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Deciphering
the
Specialty Tea Consumer

By SUZANNE BROWN

My friend, Walt (not his real name), is a sweet iced tea fan. Whether it’s dining at a private club, or a quick stop at the drive-thru, his beverage order is always the same; sweet tea, really sweet, with no artificial sweetener or flavors, just sugar. He keeps an iced pitcher full of tea at home in his refrigerator. He enjoys sharing where he found the latest food bargains, including a box of 500 teabags for $2.00 at one of the wholesale clubs he frequents. This may be an exaggeration on amount of teabags and price, but you get the picture. He’s a dedicated Unilever Bestfoods, Tetley Group Ltd., Nestle and private label customer. Walt buys on price and isn’t interested in anything but orange pekoe so he is not going to purchase anything else. No need to spend any time trying to educate or convince him otherwise. I’ve tried.

There are, however, enthusiastic tea lovers who are loyal devotees and adventurous experimenters that are expanding the tea category so wide that the industry can’t keep up with whether it’s really tea in the beverage or some other ingredient.

Specialty or Fancy?
Interestingly, there is no definition anywhere of what specialty tea is. So, this is my perception. In my opinion, specialty tea can only be derived from the camellia sinesis bush. In comparing specialty tea with the very best coffees and wines, the same attributes and criteria apply. The same descriptions come to mind: terrior, rare, high grown, single estate or garden, or fine blends from the best regions either within or among other countries. Specialty greens, oolongs, blacks, yellows and whites are sold loose or in teabags. To process them any other way would be to delude their character. Too, the tea would be grown at high altitudes and process whereby it’s true to its character. Processing is key and provides the method by which a tea’s characteristics are developed to its fullest potential. Today, some of the rarest and most expensive are processed and formed into balls the size of pearls or large gumballs.

If a flavor is added, it’s natural such as jasmine with tiny bits of flowers. If it’s a blend, the finest are created by experts who have learned their trade as an artisan craft.

When asked her opinion of a good definition of specialty tea, Rona Tison, vice president of retail operations for Ito En responded, “ high quality, flavorful, exclusive and unique, estate or garden teas and house blends.” Ito En, which is headquartered in Japan, is the largest green tea company in the world. Its U.S. base is New York City, where it has a retail store and restaurant on the Upper East Side. Ito En carries a variety of single estate and garden teas, but also has created unique blends that incorporate different teas from different regions and countries. For example, Tison explained the company wanted a tea that was slightly smoky yet sweet and smooth so they created a blend of Keemun, Assam O.P. and Hazelnut. They also have a line of signature teas, which are green tea blends.

Adding to Tison’s description of specialty teas, Kuma Palani, owner/president, Kardoz Global Teas LLC, further defines them as “not mass produced.” Palani , whose company is based in Connecticut, is from a third generation tea family in Sri Lanka that produces high quality Ceylon teas. He also suggests these specialty teas are custom made for private sales, and offer less impurities compared to mass-market teas. As tea production becomes more advanced, Palani notes more progress toward higher quality production facilities with ISO certified manufacturing methods. Agreeing with Tison’s definition that these teas are rich, with unique flavors and aromas, Palani offers another characteristic; “positive unpredictability.” An oxymoron, but accurately describes teas’ unpredictability due to varying of season, climate and elevation. “Access to some of the finest specialty teas is limited due to limited production,” he continued, and are “fresher and purer if sourced carefully from the authorized direct sellers,” he said.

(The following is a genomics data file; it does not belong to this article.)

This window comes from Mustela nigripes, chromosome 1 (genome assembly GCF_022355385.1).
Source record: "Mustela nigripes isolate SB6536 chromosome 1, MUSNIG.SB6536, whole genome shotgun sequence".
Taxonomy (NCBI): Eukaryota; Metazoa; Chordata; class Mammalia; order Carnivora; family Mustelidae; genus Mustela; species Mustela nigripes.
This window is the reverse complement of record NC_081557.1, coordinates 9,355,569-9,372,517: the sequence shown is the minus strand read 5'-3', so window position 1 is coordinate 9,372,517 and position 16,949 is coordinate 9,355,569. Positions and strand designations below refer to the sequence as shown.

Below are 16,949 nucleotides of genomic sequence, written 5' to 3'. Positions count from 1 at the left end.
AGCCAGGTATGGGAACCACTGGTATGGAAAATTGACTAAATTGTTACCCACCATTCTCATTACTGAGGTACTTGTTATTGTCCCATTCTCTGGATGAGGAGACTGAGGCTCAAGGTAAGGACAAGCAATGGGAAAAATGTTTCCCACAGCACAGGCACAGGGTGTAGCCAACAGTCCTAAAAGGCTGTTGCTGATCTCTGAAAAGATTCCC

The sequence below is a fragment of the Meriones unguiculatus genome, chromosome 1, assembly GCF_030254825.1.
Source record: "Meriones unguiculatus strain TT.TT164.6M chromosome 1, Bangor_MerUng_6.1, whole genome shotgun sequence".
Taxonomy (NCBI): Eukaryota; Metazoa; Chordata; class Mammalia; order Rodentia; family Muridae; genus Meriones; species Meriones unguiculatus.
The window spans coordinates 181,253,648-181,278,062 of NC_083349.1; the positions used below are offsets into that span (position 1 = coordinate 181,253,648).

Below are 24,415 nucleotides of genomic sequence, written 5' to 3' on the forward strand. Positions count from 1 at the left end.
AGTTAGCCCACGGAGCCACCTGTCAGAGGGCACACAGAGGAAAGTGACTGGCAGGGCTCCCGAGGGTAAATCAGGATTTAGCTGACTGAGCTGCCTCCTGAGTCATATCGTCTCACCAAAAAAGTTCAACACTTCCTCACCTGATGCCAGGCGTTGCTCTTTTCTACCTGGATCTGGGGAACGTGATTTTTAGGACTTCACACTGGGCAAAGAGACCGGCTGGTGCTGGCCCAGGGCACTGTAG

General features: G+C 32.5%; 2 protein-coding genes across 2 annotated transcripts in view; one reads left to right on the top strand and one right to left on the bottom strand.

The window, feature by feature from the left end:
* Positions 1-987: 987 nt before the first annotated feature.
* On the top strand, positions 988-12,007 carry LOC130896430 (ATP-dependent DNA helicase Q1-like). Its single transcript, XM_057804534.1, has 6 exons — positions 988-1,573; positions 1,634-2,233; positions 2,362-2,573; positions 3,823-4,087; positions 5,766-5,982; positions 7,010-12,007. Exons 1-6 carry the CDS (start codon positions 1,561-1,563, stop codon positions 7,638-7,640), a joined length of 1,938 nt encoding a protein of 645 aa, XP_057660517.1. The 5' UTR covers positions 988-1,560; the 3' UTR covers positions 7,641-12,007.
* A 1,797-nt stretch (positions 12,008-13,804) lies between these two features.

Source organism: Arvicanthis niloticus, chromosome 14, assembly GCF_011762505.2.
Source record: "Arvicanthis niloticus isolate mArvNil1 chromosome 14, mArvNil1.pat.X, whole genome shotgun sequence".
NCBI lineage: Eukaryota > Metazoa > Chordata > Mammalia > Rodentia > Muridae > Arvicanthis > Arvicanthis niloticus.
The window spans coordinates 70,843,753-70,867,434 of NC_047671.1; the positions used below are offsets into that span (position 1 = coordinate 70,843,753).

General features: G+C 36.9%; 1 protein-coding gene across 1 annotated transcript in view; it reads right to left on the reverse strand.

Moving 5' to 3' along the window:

Fancy Teas
Daily, there are new teas on the market. For clarification, I will call them ‘fancy teas’. Some include popular names like Rooibus, Yerba Mate, Honeybush, any of the herbal tisanes, Bubble Tea and Chai. Then there’s the Ready-To-Drink (RTD) teas, which I also categorize as fancy teas. Organic teas may fall into any category…specialty, fancy, ready to drink. Decaffeinated teas are a category unto themselves, kind of like making certain you have salt and pepper in the pantry. Other fancy teas are juice and black tea mixtures, carbonated water and tea, and teas with additives such as vitamins, minerals, elixirs and artificial flavors.

In addition to these popular selections, Ito En also sells Lemon Verbena and Siberian Ginseng.

Additional fancy teas are extensions or versions of other popular beverages. Tea smoothies, Chai lattes and milk based tea beverages are all competing for share of stomach. Is there any room left for food?

International Developments
With all the new research and reports about the health benefits of tea, coupled with an entire beverage niche of both carbonated and non-carbonated drinks with green or black tea added, sales are growing worldwide. With so many tea introductions, new scientific reports, and other beverages called “teas,” there is all the more reason to strategize and plan for the right product positioning.